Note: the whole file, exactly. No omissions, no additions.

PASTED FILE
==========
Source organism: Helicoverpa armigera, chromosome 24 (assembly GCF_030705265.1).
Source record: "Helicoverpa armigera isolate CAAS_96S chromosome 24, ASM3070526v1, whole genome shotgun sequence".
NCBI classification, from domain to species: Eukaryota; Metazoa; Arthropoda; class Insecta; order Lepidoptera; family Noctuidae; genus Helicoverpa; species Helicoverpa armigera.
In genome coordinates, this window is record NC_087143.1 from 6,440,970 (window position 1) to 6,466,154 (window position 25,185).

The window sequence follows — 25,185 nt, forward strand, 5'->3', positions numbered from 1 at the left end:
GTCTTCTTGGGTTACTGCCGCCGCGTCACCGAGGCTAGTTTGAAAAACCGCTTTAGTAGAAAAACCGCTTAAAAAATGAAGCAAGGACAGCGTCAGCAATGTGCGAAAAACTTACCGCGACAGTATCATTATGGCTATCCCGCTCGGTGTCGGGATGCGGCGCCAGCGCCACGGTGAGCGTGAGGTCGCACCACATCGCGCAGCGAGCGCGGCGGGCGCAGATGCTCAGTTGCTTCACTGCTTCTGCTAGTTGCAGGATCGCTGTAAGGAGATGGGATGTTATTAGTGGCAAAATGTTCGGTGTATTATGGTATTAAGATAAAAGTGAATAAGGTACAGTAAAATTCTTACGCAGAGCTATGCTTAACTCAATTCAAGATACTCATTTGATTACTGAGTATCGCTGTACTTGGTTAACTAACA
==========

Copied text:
Source organism: Helicoverpa armigera, chromosome 24 (assembly GCF_030705265.1).
Source record: "Helicoverpa armigera isolate CAAS_96S chromosome 24, ASM3070526v1, whole genome shotgun sequence".
NCBI classification, from domain to species: Eukaryota; Metazoa; Arthropoda; class Insecta; order Lepidoptera; family Noctuidae; genus Helicoverpa; species Helicoverpa armigera.
In genome coordinates, this window is record NC_087143.1 from 6,440,970 (window position 1) to 6,466,154 (window position 25,185).

The window sequence follows — 25,185 nt, forward strand, 5'->3', positions numbered from 1 at the left end:
GTCTTCTTGGGTTACTGCCGCCGCGTCACCGAGGCTAGTTTGAAAAACCGCTTTAGTAGAAAAACCGCTTAAAAAATGAAGCAAGGACAGCGTCAGCAATGTGCGAAAAACTTACCGCGACAGTATCATTATGGCTATCCCGCTCGGTGTCGGGATGCGGCGCCAGCGCCACGGTGAGCGTGAGGTCGCACCACATCGCGCAGCGAGCGCGGCGGGCGCAGATGCTCAGTTGCTTCACTGCTTCTGCTAGTTGCAGGATCGCTGTAAGGAGATGGGATGTTATTAGTGGCAAAATGTTCGGTGTATTATGGTATTAAGATAAAAGTGAATAAGGTACAGTAAAATTCTTACGCAGAGCTATGCTTAACTCAATTCAAGATACTCATTTGATTACTGAGTATCGCTGTACTTGGTTAACTAACA